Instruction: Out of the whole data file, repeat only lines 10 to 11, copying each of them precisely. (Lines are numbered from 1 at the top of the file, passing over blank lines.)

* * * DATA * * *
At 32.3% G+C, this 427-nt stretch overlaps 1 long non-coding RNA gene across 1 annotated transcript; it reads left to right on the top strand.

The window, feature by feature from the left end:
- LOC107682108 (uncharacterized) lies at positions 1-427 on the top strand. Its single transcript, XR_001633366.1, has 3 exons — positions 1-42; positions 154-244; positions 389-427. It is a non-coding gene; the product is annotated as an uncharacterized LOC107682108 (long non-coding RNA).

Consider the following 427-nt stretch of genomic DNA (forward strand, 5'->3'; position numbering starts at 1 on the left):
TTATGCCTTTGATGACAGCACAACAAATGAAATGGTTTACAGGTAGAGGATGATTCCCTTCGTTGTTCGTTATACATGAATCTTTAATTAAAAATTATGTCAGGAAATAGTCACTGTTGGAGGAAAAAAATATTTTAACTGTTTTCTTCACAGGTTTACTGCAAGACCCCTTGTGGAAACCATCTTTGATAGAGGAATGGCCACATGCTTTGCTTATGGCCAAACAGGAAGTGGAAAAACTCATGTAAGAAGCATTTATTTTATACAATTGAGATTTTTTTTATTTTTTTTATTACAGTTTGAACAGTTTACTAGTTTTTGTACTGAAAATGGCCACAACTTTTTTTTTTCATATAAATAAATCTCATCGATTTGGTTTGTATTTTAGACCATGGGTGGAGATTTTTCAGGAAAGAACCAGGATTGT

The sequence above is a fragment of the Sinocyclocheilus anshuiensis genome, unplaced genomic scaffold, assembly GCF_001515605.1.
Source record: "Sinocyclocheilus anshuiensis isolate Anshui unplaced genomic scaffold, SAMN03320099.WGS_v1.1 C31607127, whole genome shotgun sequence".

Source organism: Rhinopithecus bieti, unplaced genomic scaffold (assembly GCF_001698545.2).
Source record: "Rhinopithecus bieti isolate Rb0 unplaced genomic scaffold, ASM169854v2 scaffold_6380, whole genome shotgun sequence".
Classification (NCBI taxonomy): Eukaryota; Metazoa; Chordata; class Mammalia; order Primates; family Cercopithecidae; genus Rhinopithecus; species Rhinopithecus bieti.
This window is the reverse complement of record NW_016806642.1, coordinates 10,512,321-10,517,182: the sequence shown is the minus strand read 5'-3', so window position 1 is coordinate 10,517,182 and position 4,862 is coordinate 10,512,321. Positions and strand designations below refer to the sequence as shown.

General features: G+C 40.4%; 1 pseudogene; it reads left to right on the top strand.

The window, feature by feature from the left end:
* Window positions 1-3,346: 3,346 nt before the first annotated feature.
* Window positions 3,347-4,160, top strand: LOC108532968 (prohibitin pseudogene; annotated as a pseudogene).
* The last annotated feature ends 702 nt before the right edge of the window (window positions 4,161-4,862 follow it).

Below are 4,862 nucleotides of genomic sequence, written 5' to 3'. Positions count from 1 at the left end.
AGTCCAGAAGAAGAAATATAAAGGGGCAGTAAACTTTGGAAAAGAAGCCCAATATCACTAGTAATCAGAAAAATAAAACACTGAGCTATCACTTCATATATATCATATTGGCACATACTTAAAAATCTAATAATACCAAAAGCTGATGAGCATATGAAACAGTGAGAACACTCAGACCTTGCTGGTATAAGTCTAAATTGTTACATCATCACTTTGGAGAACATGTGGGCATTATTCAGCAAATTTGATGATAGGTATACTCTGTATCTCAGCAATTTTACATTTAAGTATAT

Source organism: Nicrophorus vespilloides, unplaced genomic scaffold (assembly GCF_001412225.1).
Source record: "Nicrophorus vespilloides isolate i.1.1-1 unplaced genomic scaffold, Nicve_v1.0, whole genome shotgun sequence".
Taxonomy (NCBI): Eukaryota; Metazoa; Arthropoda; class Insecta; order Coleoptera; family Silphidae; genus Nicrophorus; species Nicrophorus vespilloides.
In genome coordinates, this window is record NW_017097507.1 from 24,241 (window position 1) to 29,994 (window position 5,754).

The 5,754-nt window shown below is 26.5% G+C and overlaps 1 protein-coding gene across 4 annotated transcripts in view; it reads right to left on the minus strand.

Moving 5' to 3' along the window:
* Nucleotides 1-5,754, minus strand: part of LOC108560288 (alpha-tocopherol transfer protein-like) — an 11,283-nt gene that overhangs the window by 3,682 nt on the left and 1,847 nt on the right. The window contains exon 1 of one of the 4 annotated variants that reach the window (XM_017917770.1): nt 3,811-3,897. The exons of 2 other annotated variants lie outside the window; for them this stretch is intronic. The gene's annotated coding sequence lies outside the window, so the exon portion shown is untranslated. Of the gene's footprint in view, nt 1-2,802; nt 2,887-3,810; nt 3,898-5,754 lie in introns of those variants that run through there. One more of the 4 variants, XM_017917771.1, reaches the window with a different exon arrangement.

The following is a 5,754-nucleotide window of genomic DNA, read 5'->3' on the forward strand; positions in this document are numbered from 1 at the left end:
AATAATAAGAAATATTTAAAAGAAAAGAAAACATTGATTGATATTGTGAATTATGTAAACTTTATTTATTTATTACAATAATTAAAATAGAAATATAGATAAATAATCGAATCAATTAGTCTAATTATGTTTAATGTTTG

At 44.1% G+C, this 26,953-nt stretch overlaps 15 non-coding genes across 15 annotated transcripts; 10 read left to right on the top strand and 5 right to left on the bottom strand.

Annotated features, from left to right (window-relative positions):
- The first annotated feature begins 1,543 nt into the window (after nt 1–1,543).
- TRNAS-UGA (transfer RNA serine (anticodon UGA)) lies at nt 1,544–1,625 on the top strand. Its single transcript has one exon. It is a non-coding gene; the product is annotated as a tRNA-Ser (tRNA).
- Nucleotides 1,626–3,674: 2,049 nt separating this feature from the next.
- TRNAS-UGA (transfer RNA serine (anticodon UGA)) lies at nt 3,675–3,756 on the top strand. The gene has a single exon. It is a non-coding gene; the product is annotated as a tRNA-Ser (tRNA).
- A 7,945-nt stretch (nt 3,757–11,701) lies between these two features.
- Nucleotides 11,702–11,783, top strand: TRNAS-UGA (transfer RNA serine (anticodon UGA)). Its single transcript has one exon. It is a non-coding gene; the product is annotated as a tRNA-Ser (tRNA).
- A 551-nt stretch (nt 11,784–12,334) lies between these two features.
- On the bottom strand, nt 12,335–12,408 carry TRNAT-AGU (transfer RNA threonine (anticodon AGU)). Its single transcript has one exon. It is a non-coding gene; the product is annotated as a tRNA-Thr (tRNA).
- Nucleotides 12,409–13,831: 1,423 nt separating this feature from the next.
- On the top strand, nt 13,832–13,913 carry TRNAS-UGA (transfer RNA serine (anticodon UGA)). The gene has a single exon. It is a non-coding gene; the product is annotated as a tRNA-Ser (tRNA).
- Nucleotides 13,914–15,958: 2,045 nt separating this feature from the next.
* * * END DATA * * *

Classification (NCBI taxonomy): Eukaryota; Metazoa; Chordata; class Mammalia; order Primates; family Cercopithecidae; genus Rhinopithecus; species Rhinopithecus bieti.
This window is the reverse complement of record NW_016806642.1, coordinates 10,512,321-10,517,182: the sequence shown is the minus strand read 5'-3', so window position 1 is coordinate 10,517,182 and position 4,862 is coordinate 10,512,321. Positions and strand designations below refer to the sequence as shown.